What exactly is a biopsy?
A biopsy is the single most important tool available for diagnosing cancer. It’s simply removal of some of the lump a woman might find in her breast, or some of the tissue identified as “questionable” on a mammogram. This tissue is then examined by a pathologist, who can determine whether or not it includes cancer cells.
There are three main types of biopsies, including the following:
Fine needle aspiration biopsy (FNAB)
An FNAB is used when there’s a palpable lump in your breast. It’s a quick and easy procedure, done right in the doctor’s office: the doctor numbs your skin, then sticks a very fine needle into the lump, withdraws some cells, and sends them to pathology to be examined.
FNAB is often utilized when your doctor can feel a lump, and wants to quickly determine if it’s a liquid-filled cyst, vs. something solid. It’s an easy procedure – but also not as good at ruling out cancer as larger-scale biopsies, since it can easily miss an area of cancer.
Core needle biopsy
Core needle biopsy involves a larger needle than an FNAB, and x-rays, MRI, or ultrasound to guide the needle to the area in question. Since it’s more invasive than an FNAB, it’s usually performed at a hospital or imaging center.
Depending on how the area in question is being identified, you’ll lie on your back (ultrasound-assisted biopsy) or stomach (stereotactic mammography or MRI). If you’re on your stomach, your breasts will hang through openings in the table.
The doctor will use local anesthetic to numb your skin and breast. Then, using his or her chosen imaging device, s/he’ll insert a hollow needle into the area in question. Tiny knives will cut samples and draw them into the needle; usually three to six samples are harvested. The samples are passed along to a pathologist to check for cancer cells.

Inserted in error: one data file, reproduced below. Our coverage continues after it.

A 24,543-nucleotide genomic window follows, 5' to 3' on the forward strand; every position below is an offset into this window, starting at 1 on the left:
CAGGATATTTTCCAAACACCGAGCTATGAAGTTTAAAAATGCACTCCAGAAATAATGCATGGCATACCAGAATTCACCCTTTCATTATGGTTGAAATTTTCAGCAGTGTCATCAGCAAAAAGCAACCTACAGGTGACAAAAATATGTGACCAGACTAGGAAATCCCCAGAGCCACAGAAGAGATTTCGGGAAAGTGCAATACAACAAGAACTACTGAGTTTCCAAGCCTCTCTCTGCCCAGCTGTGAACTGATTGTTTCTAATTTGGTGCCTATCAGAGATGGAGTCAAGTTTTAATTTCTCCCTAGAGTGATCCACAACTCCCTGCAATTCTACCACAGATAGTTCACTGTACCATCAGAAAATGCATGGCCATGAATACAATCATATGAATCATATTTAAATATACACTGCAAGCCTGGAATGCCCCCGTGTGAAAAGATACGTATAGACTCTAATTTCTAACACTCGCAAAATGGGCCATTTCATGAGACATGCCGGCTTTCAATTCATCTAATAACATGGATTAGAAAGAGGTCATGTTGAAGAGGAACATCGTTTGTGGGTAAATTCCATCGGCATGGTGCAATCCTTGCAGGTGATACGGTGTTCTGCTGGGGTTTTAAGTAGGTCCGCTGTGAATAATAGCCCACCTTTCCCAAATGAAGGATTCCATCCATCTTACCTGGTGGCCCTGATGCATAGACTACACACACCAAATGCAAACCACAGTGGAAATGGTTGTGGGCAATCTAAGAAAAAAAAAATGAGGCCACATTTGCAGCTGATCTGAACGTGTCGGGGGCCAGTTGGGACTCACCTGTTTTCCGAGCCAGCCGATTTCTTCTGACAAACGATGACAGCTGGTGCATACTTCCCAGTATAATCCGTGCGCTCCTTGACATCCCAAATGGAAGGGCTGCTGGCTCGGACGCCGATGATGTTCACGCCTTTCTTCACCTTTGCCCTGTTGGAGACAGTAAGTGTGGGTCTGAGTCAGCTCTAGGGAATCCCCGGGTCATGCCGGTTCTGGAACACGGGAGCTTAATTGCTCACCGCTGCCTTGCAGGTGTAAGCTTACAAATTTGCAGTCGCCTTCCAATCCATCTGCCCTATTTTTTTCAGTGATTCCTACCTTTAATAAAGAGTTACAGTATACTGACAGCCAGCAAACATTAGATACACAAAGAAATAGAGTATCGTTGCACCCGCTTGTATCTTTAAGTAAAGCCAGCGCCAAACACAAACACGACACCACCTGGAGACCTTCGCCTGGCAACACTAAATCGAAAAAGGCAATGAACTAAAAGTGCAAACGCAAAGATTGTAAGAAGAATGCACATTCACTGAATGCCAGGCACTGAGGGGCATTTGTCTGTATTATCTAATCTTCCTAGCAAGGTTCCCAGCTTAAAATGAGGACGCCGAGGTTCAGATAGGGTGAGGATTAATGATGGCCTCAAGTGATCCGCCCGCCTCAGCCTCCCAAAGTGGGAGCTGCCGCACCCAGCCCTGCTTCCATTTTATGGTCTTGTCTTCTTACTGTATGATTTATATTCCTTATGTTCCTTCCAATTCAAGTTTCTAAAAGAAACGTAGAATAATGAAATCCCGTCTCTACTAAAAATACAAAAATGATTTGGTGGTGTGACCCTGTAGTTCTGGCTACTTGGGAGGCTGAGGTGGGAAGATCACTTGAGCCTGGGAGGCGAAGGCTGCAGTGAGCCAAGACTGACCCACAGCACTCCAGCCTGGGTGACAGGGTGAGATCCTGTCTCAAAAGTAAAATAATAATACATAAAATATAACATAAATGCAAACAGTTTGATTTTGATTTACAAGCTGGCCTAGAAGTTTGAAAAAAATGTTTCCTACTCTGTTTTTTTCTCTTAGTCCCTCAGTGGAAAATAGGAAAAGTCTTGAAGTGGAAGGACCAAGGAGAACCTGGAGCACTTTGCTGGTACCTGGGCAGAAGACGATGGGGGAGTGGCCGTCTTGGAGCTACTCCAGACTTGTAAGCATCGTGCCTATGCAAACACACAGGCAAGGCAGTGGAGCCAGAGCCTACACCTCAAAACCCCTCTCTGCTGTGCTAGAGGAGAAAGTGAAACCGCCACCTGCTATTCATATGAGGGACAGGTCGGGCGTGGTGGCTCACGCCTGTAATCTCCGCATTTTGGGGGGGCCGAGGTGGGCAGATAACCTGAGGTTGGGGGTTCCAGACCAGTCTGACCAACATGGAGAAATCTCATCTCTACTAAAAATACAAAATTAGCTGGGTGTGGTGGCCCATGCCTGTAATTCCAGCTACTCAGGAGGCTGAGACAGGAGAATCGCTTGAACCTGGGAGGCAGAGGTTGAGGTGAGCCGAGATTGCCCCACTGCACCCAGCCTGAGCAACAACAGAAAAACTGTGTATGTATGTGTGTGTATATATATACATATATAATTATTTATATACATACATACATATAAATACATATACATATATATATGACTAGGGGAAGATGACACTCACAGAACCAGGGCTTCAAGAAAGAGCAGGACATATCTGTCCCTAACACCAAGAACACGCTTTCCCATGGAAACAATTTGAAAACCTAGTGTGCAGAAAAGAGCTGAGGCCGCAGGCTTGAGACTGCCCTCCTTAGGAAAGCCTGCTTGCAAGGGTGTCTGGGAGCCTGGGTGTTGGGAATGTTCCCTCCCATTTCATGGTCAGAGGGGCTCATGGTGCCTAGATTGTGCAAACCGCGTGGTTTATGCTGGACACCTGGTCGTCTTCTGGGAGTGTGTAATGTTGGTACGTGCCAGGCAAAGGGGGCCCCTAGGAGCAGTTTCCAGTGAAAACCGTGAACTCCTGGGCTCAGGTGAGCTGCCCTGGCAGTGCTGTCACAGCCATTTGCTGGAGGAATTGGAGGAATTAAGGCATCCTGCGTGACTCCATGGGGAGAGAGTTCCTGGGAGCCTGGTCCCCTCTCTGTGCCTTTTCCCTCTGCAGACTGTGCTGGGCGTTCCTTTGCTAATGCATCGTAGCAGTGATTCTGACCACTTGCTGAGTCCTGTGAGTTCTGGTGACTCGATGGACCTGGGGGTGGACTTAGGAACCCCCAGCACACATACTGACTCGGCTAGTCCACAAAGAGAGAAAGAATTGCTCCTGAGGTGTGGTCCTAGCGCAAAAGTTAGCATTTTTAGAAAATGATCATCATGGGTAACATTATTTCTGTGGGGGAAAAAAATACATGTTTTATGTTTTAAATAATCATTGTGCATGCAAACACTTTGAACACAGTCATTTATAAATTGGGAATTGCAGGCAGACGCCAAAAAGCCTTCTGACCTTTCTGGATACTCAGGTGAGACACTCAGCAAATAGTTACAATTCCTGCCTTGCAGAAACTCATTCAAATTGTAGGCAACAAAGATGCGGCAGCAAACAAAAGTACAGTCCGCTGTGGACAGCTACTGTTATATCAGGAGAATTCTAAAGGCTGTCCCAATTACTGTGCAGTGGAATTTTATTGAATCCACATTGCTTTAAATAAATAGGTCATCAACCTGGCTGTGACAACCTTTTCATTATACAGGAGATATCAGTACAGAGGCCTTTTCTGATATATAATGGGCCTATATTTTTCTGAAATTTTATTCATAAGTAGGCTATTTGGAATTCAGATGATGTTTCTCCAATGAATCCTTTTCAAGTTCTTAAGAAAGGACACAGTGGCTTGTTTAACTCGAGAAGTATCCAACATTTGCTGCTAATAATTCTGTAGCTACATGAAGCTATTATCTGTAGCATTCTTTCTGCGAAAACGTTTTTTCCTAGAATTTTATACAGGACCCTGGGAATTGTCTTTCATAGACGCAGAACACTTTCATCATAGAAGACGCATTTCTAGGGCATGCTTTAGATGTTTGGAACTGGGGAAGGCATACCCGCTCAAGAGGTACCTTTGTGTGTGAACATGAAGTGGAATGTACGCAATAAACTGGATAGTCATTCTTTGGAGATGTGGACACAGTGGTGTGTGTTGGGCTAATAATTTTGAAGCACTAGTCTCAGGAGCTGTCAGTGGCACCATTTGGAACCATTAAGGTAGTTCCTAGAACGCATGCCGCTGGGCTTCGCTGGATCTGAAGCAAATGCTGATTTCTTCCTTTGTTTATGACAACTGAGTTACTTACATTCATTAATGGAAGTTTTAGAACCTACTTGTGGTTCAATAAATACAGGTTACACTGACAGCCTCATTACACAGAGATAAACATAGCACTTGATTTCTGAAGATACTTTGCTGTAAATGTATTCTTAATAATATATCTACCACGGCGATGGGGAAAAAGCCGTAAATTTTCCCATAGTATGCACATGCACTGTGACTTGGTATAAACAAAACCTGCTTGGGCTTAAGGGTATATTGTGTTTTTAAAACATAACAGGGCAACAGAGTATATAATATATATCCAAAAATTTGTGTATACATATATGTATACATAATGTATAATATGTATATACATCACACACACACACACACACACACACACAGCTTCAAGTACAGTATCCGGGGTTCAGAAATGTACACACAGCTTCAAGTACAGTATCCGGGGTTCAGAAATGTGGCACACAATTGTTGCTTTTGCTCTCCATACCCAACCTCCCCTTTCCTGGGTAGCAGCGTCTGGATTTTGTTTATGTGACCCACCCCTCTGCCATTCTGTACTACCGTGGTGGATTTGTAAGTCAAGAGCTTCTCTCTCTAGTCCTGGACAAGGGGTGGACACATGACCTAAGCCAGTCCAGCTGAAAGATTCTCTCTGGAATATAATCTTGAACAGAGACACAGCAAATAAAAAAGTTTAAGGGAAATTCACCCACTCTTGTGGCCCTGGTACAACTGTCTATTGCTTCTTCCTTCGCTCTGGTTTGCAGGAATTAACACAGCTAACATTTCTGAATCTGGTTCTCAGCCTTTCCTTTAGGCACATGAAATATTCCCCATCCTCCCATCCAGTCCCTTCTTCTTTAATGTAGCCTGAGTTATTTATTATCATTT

During a core needle biopsy, the doctor will usually leave a tiny titanium clip in the area where the biopsy was taken. If you have cancer and undergo breast conservation surgery (lumpectomy), this clip will be used to guide the surgeon to the exact area of the tumor.
A surgical biopsy is performed in a hospital setting, using local anesthesia; your surgeon may also give you drugs to relax you and make you sleepy. This type of biopsy involves an incision through which the surgeon removes either the entire lump or suspicious area (excisional biopsy) or just part of the lump (incisional biopsy). The tissue removed is then sent to pathology for analysis.
Many hospitals are moving away from surgical biopsies towards the less invasive needle biopsies. Needle biopsies are easier procedure to perform, shorter in duration, less painful, and require less medication. They also leave your breast less scarred; and they’re less expensive. If your doctor recommends a surgical biopsy, ask the reason why; a needle biopsy, if at all possible, will be easier on you.
The biopsy aftermath
The less invasive the procedure, the easier your recovery. FNAB and core needle biopsies don’t require stitches, and thus there’s little if any scarring. You may experience some bruising and soreness, but it should fade quickly.
Surgical biopsy results in stitches and some scarring. You’ll experience bruising and pain, just as you would with any invasive surgery.
The hardest part of any biopsy is waiting for results. Ask your doctor when you can expect to be notified; if you aren’t contacted by that date, call and find out why. There’s nothing more distressing than waiting to find out if you have cancer, so be proactive about getting your biopsy results.
Thankfully, about 80% of breast biopsies are negative: no cancer. So chances are good that in the end, you’ll be getting good news.
"Learn More About Breast Biopsies at Susan G. Komen®." October 20, 2015. Accessed December 28, 2015. http://ww5.komen.org/BreastCancer/Biopsies.html.
"Types of Biopsy Procedures." July 21, 2014. Accessed December 28, 2015. http://www.cancer.org/treatment/understandingyourdiagnosis/examsandtestdescriptions/forwomenfacingabreastbiopsy/breast-biopsy-biopsy-types.
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Breast cancer survivor and award-winning author PJ Hamel, a long-time contributor to the HealthCentral community, counsels women with breast cancer through the volunteer program at her local hospital. She founded and manages a large and active online survivor support network.
Published On: February 18, 2016